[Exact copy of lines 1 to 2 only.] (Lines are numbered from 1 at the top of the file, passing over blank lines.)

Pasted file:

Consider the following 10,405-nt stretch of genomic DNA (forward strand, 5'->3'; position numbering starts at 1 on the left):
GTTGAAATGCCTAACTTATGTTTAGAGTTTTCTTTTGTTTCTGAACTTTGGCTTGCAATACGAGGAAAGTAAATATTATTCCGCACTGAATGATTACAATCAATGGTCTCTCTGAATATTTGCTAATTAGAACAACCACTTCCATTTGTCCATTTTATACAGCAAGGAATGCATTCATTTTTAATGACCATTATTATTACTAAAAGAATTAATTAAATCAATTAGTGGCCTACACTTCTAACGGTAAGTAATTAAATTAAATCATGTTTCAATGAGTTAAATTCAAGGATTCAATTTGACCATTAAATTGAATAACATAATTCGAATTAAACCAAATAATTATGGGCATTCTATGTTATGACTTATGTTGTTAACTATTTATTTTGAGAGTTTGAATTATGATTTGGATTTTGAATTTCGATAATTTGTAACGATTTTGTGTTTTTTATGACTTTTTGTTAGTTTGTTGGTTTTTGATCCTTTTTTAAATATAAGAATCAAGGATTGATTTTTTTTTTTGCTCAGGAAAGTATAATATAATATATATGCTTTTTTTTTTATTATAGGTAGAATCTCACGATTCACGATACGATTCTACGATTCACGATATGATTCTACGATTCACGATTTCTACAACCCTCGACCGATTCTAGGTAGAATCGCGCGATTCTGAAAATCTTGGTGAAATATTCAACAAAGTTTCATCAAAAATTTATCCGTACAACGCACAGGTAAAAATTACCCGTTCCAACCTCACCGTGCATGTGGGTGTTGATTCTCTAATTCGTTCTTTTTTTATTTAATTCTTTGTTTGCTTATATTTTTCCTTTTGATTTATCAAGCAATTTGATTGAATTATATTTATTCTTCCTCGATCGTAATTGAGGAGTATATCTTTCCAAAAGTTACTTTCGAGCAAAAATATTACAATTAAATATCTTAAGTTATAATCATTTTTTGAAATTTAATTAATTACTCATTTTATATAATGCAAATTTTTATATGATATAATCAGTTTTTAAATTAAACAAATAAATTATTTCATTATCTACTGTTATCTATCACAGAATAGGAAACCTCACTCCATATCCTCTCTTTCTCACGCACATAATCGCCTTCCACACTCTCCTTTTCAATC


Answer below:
Consider the following 10,405-nt stretch of genomic DNA (forward strand, 5'->3'; position numbering starts at 1 on the left):
GTTGAAATGCCTAACTTATGTTTAGAGTTTTCTTTTGTTTCTGAACTTTGGCTTGCAATACGAGGAAAGTAAATATTATTCCGCACTGAATGATTACAATCAATGGTCTCTCTGAATATTTGCTAATTAGAACAACCACTTCCATTTGTCCATTTTATACAGCAAGGAATGCATTCATTTTTAATGACCATTATTATTACTAAAAGAATTAATTAAATCAATTAGTGGCCTACACTTCTAACGGTAAGTAATTAAATTAAATCATGTTTCAATGAGTTAAATTCAAGGATTCAATTTGACCATTAAATTGAATAACATAATTCGAATTAAACCAAATAATTATGGGCATTCTATGTTATGACTTATGTTGTTAACTATTTATTTTGAGAGTTTGAATTATGATTTGGATTTTGAATTTCGATAATTTGTAACGATTTTGTGTTTTTTATGACTTTTTGTTAGTTTGTTGGTTTTTGATCCTTTTTTAAATATAAGAATCAAGGATTGATTTTTTTTTTTGCTCAGGAAAGTATAATATAATATATATGCTTTTTTTTTTATTATAGGTAGAATCTCACGATTCACGATACGATTCTACGATTCACGATATGATTCTACGATTCACGATTTCTACAACCCTCGACCGATTCTAGGTAGAATCGCGCGATTCTGAAAATCTTGGTGAAATATTCAACAAAGTTTCATCAAAAATTTATCCGTACAACGCACAGGTAAAAATTACCCGTTCCAACCTCACCGTGCATGTGGGTGTTGATTCTCTAATTCGTTCTTTTTTTATTTAATTCTTTGTTTGCTTATATTTTTCCTTTTGATTTATCAAGCAATTTGATTGAATTATATTTATTCTTCCTCGATCGTAATTGAGGAGTATATCTTTCCAAAAGTTACTTTCGAGCAAAAATATTACAATTAAATATCTTAAGTTATAATCATTTTTTGAAATTTAATTAATTACTCATTTTATATAATGCAAATTTTTATATGATATAATCAGTTTTTAAATTAAACAAATAAATTATTTCATTATCTACTGTTATCTATCACAGAATAGGAAACCTCACTCCATATCCTCTCTTTCTCACGCACATAATCGCCTTCCACACTCTCCTTTTCAATC